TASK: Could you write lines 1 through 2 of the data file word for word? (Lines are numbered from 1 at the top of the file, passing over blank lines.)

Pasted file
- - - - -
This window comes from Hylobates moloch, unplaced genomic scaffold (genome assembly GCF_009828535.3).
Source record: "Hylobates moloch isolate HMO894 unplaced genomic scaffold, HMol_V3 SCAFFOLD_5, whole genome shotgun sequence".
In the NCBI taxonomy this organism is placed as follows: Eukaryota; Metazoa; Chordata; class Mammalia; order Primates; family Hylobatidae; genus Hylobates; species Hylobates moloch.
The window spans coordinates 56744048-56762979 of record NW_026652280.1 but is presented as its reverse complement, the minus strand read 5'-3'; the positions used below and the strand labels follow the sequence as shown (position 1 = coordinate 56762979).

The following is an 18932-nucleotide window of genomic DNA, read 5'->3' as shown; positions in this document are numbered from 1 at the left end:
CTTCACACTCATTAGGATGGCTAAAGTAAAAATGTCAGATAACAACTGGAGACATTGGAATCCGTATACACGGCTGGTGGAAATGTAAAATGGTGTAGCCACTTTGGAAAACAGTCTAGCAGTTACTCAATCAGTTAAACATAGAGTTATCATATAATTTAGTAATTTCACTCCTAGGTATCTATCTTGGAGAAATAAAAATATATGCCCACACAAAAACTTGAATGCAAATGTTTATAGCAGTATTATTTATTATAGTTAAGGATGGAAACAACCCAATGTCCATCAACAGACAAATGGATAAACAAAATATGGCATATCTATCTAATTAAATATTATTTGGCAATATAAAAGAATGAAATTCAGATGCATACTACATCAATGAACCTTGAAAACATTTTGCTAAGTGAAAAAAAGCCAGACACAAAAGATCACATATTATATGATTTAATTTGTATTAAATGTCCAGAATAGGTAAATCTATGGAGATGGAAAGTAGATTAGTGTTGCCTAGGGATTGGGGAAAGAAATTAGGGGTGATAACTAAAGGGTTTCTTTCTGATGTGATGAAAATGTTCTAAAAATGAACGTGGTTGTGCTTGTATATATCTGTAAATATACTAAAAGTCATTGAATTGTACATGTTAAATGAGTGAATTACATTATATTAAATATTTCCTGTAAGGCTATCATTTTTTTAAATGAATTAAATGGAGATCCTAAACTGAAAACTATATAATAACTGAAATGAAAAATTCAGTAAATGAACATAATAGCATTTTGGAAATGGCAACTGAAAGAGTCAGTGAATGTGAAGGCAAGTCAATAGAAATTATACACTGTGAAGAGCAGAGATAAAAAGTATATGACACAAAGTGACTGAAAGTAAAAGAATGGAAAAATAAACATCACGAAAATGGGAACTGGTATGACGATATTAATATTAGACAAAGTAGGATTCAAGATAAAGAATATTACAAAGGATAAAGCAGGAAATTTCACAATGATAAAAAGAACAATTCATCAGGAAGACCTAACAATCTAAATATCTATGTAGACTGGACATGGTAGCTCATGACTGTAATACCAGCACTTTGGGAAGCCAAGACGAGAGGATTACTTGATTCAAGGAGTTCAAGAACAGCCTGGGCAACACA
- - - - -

This window comes from Hylobates moloch, unplaced genomic scaffold (genome assembly GCF_009828535.3).
Source record: "Hylobates moloch isolate HMO894 unplaced genomic scaffold, HMol_V3 SCAFFOLD_5, whole genome shotgun sequence".